1990-Bertha

Legend of sources

Bertha made landfall as a category one hurricane over southeastern Cape Breton, Nova Scotia on August 2 at 0530 UTC with winds of 120 km/h.

Rainfall image map of Hurricane Bertha, which made landfall as a category one hurricane over southeastern Cape Breton, Nova Scotia on August 2, 1990 at 0530 UTC. Maximum provincial rainfalls: 57 millimetres in New Brunswick, 112 millimetres in Prince Edward Island, 194 millimetres in Nova Scotia and 64 millimetres in Newfoundland
Rainfall image map of Hurricane Bertha, which made landfall as a category one hurricane over southeastern Cape Breton, Nova Scotia on August 2, 1990 at 0530 UTC. Maximum provincial rainfalls: 57 millimetres in New Brunswick, 112 millimetres in Prince Edward Island, 194 millimetres in Nova Scotia and 64 millimetres in Newfoundland

Hurricane Bertha originated near North Carolina on July 24, 1990. Developing into a category one hurricane, Bertha’s winds reached a maximum of 129 km/h. It remained as a category one hurricane as it entered the CHC Response Zone on July 30 and carried winds of 130 km/h as it entered Canadian waters on the morning of August 1. Winds remained at this strength as Bertha made landfall over eastern Cape Breton before dawn on August 2. Six crewmembers of a cargo ship were lost in the North Atlantic south of Nova Scotia.Heavy rain and high winds that were experienced caused some damage in the Atlantic region. Hurricane Bertha dissipated later on August 2. The CHC issued 26 Hurricane Information Statements.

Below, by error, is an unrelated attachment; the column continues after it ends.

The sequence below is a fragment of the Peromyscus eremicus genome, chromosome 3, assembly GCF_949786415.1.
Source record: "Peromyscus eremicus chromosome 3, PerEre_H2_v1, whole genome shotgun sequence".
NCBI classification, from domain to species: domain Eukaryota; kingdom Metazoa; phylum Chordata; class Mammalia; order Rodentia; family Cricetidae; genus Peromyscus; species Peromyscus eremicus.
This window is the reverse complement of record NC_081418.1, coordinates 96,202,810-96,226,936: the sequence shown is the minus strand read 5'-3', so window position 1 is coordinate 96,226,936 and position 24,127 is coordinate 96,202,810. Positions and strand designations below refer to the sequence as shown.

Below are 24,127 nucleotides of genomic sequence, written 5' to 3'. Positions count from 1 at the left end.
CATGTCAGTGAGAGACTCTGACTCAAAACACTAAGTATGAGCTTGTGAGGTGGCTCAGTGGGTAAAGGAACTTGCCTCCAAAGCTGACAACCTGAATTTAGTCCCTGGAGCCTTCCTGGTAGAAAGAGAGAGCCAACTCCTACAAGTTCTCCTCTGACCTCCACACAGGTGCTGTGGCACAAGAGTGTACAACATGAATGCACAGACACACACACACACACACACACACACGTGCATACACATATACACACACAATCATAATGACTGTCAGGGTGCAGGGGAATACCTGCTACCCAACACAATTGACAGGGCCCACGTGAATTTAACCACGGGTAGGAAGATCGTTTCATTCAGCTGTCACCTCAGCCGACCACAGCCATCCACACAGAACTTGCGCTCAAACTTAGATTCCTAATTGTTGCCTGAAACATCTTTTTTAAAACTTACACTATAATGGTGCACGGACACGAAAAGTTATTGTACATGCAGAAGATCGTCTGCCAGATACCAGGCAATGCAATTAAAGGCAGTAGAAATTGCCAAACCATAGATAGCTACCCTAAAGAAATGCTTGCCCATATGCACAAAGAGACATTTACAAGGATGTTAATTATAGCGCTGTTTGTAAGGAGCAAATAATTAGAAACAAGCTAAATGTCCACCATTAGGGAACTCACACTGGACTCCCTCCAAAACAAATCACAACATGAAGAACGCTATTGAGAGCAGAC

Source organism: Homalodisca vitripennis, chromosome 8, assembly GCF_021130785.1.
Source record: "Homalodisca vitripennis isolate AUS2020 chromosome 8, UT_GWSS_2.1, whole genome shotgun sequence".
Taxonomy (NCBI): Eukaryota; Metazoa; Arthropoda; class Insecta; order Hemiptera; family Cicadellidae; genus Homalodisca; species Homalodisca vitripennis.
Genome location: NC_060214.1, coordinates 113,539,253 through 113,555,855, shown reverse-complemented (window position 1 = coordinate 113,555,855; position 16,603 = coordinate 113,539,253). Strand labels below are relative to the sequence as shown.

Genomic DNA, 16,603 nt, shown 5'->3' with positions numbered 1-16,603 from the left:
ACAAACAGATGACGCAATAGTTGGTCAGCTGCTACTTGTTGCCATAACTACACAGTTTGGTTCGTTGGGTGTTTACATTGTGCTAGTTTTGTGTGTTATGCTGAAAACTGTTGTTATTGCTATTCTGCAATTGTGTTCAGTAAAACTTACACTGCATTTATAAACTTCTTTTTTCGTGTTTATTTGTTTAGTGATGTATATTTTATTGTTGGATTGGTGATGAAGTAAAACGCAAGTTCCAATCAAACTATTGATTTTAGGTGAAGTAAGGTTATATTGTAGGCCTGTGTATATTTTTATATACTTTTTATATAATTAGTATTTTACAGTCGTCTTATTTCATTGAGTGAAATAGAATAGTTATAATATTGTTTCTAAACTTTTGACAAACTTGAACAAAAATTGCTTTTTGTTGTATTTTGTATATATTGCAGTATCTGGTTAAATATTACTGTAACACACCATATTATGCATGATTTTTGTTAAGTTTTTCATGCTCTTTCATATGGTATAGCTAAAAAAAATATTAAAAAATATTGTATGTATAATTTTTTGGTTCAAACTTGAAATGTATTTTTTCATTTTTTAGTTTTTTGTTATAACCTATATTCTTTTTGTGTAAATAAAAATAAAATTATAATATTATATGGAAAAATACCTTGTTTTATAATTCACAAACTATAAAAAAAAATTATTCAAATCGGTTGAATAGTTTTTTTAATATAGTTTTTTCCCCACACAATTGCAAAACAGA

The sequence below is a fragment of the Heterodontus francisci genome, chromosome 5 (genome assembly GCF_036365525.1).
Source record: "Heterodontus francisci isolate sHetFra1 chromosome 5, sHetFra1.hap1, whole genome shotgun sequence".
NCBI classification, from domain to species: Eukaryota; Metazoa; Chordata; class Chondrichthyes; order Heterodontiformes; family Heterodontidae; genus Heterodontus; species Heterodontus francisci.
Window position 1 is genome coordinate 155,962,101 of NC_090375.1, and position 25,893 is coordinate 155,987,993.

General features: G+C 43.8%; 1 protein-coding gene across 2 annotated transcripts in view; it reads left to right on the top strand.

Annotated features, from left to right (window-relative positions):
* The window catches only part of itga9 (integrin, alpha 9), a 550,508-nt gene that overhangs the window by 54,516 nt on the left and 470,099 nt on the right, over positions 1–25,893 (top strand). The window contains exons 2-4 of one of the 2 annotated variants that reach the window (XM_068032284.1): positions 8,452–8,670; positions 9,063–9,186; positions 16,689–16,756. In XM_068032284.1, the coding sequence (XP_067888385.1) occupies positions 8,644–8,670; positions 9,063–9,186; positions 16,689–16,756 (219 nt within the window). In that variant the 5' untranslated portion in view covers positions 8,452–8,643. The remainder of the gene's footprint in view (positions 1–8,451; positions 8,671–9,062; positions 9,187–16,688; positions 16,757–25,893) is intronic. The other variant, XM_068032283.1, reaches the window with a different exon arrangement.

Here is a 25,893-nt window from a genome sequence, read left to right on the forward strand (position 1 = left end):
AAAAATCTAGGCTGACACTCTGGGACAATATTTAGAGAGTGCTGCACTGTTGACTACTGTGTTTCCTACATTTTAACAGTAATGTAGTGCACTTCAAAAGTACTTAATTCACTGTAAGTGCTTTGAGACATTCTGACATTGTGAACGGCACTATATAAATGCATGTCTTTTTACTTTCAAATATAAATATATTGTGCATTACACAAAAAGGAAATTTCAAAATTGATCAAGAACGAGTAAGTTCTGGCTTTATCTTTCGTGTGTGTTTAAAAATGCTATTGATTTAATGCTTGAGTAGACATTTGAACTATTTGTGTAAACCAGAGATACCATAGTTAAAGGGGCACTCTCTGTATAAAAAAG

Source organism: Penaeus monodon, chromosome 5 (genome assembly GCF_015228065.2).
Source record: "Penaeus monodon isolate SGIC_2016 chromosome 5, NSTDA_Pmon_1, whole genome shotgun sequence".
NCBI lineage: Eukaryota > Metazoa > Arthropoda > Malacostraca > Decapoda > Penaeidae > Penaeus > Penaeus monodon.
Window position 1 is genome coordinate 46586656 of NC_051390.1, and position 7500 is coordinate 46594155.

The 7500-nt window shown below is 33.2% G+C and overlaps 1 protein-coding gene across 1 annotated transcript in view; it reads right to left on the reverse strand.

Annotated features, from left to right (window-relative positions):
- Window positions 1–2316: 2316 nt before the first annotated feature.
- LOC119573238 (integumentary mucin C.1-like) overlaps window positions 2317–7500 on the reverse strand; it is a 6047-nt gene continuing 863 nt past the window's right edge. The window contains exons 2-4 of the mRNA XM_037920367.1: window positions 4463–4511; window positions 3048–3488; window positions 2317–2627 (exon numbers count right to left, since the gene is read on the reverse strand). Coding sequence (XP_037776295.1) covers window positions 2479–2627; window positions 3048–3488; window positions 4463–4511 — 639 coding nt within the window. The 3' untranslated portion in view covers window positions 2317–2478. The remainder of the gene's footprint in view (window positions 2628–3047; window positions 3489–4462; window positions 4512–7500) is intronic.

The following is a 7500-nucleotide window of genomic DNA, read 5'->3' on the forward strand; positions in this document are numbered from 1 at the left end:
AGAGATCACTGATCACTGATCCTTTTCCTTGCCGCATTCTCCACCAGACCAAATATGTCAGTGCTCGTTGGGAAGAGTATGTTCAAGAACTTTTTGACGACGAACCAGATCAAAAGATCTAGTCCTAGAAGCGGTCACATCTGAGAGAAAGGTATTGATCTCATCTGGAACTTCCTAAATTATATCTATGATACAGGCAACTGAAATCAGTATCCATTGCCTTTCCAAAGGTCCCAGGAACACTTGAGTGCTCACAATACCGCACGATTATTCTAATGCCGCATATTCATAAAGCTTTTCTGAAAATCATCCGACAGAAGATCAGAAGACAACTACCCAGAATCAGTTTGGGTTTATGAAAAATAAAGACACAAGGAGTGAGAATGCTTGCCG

• Estimated Cost of Damage: $4.427 million (CDD)
  • High surf battered the shoreline with up to 190 mm of rain (CDD)
  • Prince Edward Island’s corn and tobacco crops were affected the most (CDD)
  • Bertha generated considerable national interest in Canada (CHC)
  • Several reports of wind gusts over 110 km/h (CHC)
  • Rainfall totals as high as 175 mm (CHC)
  • High surf conditions along the coast of Nova Scotia resulted in several people being washed into the sea; all were rescued (CHC)
  • Offshore moored buoys reported seas as high as 15 m (CHC)
Hurricane Bertha started tracking in the Canadian Hurricane Centre response zone at position 1 outlined in green, with winds of 64 knots east of storm centre and occurred southeast of Nova Scotia. It then moved northward to position 2 outlined in yellow, making landfall in eastern Cape Breton with winds of 48 knots east of storm centre. It then moved off into the Gulf of St. Lawrence and made a northeast turn to position 3 outlined in brown at winds of 34 knots. The storm made landfall again over eastern Quebec and then tracked out into the Labrador Sea. As it tracked through Atlantic Canada the storm reached a maximum wind speed of 65 knots, with an mslp of 975 millibar
Hurricane Bertha started tracking in the Canadian Hurricane Centre response zone at position 1 outlined in green, with winds of 64 knots east of storm centre and occurred southeast of Nova Scotia. It then moved northward to position 2 outlined in yellow, making landfall in eastern Cape Breton with winds of 48 knots east of storm centre. It then moved off into the Gulf of St. Lawrence and made a northeast turn to position 3 outlined in brown at winds of 34 knots. The storm made landfall again over eastern Quebec and then tracked out into the Labrador Sea. As it tracked through Atlantic Canada the storm reached a maximum wind speed of 65 knots, with an mslp of 975 millibar

Nova Scotia

August 2, 1990

  • Six crewmembers of the cargo ship, Corazon, sailing 560 km south-southwest of Cape Cod were lost (G)
  • 120 km/h winds where reported at Sable Island (G)
  • No damage or injuries were reported except at Peggy’s Cove, where six people were brought to hospital, when several of them where washed over into the ocean by the large waves. All people were pulled from the ocean but some had injuries ranging from cuts to a sore back (ET)

PrinceEdward Island

August 3, 1990

  • 100 km/h winds were reported on the island (G)
  • Hurricane Bertha wrecked a greenhouse and flattened both tobacco and corn crops due to heavy rain and high winds in Kings County (G)